Less Public Spending, Finally

Although insufficient, the package of government spending containment measures proposed by the Alvarado administration is a good first step on the way forward to resolving Costa Rica's delicate fiscal situation.

Thursday, May 31, 2018

The Minister of Finance, Rocio Aguilar, presented before the Legislative Assembly a plan to contain government spending that includes, among other measures, decreeing " ... every six months the same fixed amount of salary increase for each government official, a sum that aims to avoid an exponential growth of the wage bill and protect the lowest wages. It will be calculated as the result of applying the cost of living percentage to the lowest base salary. The annual impact of this measure is estimated at ¢12,600 million ($22 million) including social security contributions, equivalent to the sum of the budgets executed by the Ministry of Foreign Trade and the Presidency in 2017."

The document prepared by the Ministry of Finance details the measures related to the 2018 budget: 

" • The sums of current expenditure, excluding interest, purchase processes and other acquired commitments, not executed in the first semester, will be transferred to a budget-free amount of sums. The purpose is not to make budgetary modifications that allow their use.   

• The budget for payment of overtime is reduced by 50%. An impact on the 2018 budget of ¢3,295 million is estimated. This measure will be kept under surveillance during the four years of the Alvarado Quesada Administration. 

• The advertising budget is reduced by 30%, with the exception of the Costa Rican Tourism Institute. An impact of ¢173.5 million is estimated in the 2018 budget.  

• Travel and per diem spending abroad is reduced by 30%. With the exception of the Ministry of Foreign Trade, the Ministry of Foreign Affairs and Religious Affairs and the Costa Rican Tourism Institute. This measure will generate an impact of ¢173.2 million.  

• Spending on protocol and social activities is reduced by 50%. With the exception of Presidential House and Ministry of Foreign Affairs and Religious Affairs. This measure will generate an impact of ¢99.6 million.  

• The budget for economic and social services is reduced by 20%. This measure will generate an impact of ¢320.7 million and will remain under surveillance during the four years of the Alvarado Quesada Administration.

These set of measures will generate savings in the budget of ¢4,141.6 million."

See full presentation. (In Spanish)

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From the section Fiscal Outlook for Central America, from the report "Macro-fiscal Profiles: 9th edition", by the Central American Institute of Fiscal Studies (Icefi):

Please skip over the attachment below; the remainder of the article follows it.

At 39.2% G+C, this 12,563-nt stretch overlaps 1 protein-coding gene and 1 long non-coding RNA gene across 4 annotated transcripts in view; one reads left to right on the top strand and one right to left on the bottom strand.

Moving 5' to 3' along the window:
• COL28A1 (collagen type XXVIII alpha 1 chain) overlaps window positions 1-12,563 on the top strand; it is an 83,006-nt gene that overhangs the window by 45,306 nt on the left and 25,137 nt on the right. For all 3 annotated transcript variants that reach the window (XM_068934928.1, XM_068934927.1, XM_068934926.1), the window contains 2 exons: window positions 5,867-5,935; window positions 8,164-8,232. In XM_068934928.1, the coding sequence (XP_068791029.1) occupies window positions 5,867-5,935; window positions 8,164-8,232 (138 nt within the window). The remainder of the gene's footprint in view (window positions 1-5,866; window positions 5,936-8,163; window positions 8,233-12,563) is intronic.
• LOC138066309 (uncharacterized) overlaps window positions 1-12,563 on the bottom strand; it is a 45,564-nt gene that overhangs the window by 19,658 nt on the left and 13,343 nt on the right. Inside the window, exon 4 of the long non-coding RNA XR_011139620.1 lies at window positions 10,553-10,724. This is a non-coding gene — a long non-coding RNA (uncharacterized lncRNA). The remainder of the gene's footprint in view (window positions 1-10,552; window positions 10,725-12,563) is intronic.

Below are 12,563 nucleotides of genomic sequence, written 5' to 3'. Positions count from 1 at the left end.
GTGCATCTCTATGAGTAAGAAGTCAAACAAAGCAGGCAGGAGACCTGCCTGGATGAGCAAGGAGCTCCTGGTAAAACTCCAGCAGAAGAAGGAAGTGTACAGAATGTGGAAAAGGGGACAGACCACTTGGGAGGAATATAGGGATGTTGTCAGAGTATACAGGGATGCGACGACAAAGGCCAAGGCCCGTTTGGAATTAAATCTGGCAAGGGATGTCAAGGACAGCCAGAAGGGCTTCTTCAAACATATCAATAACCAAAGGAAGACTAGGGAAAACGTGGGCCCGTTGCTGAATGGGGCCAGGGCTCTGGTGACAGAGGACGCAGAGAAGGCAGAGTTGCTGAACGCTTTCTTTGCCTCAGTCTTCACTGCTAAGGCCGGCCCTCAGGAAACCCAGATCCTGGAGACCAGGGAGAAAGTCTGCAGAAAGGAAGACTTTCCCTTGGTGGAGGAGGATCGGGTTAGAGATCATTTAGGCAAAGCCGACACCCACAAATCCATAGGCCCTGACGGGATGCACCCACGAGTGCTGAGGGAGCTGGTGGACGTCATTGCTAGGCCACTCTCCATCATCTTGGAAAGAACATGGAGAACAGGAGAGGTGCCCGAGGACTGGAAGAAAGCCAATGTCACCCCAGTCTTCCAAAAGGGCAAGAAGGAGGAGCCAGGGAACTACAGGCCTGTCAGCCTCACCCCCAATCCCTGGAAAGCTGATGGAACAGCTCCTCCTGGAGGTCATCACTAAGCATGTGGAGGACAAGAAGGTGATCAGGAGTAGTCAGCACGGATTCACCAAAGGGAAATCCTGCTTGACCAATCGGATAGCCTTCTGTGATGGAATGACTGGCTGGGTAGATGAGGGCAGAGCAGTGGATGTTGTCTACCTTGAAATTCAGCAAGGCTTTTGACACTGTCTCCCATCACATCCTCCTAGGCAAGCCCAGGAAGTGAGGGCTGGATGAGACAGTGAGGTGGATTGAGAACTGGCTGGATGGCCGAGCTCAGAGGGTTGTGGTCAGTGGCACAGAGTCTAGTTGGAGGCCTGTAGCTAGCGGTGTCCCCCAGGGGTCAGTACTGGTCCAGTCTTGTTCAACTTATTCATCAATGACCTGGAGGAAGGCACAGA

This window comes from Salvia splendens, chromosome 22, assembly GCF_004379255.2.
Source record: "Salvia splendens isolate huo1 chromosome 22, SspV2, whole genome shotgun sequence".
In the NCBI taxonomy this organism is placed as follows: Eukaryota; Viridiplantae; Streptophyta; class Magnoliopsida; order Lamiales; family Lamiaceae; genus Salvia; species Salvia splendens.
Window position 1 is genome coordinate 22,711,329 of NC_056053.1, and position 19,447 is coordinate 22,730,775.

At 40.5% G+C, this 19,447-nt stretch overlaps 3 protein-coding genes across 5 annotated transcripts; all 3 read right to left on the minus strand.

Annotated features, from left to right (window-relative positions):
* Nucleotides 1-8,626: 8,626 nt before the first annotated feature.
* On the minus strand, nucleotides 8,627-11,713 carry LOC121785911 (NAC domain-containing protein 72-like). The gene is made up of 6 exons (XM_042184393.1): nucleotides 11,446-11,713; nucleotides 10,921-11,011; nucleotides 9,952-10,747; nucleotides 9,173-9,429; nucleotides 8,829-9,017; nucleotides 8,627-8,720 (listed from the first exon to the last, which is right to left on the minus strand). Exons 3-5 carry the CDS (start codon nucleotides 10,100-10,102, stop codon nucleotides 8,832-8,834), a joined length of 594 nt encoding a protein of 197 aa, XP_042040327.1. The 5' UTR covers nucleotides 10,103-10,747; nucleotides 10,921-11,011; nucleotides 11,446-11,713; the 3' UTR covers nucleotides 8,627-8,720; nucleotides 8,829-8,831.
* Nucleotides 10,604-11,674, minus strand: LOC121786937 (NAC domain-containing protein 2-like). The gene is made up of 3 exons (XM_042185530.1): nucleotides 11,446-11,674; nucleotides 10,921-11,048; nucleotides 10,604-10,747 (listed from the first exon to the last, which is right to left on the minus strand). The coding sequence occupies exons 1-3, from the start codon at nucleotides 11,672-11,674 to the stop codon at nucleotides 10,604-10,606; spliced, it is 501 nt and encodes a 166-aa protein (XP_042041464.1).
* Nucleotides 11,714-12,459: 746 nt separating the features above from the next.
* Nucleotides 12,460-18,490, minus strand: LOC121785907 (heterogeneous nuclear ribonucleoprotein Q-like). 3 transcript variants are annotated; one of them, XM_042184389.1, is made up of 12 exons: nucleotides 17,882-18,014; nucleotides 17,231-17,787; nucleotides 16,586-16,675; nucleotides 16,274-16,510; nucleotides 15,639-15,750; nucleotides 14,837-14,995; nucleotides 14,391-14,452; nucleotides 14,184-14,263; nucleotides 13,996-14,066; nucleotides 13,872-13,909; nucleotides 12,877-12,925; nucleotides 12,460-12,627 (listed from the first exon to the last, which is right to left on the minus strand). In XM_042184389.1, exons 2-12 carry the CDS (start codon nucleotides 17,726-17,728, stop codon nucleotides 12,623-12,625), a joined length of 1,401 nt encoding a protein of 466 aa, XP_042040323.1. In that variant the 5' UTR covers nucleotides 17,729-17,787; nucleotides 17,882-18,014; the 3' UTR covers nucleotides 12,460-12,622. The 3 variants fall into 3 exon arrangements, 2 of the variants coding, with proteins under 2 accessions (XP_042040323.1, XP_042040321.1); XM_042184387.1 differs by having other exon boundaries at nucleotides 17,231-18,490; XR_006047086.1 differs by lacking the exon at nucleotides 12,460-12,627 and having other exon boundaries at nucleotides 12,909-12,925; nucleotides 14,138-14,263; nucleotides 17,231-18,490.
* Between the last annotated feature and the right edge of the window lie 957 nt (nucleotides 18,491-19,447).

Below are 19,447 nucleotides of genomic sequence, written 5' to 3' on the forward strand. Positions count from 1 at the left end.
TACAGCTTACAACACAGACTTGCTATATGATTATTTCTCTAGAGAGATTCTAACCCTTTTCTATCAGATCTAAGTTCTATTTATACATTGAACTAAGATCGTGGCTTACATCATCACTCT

Costa Rica as Seen by the OECD

June 2016

The organization says there is an urgent need to raise revenue and reduce expenses, "including the public sector wage bill, which is growing rapidly."

The report "Economic assessment of Costa Rica 2016" by the Organisation for Economic Co-operation and Development (OECD) highlights the fiscal problem as the main challenge for the country on its way towards accession to the bloc. 

Main challenges and key recommendations for 2016-17:

Challenge:
Tax revenues are low and spending is increasing rapidly, pushing public debt to high levels. Public administration is highly fragmented and the Ministry of the Treasury has limited control of the total public expenditure.

Recommendation:
Reducing the central government deficit by 2% of GDP during 2016-17 and then an additional 1.5%, approving and implementing the proposed tax reform, combating tax evasion, removing tax exemptions that have no economic or social justification, and containing expenditure growth.
Introducing a medium-term fiscal framework with a clear and verifiable rule for expenses.
Improving efficiency in public spending by strengthening the authority of the Ministry of Finance to control overall public sector spending and introducing a results-based budget.

Read full report "Visión General Costa Rica 2016" and "OECD Economic Surveys: Costa Rica 2016"

Less Spending, Tax Evasion Control and Tax Reform

January 2011

Costa Rica's government announced the measures it intends to implement in order to deal with growing government spending and improve public finances.

The press release from the Ministry of Finance highlights the three pillars of the measures and the actions to undertake in each of them:

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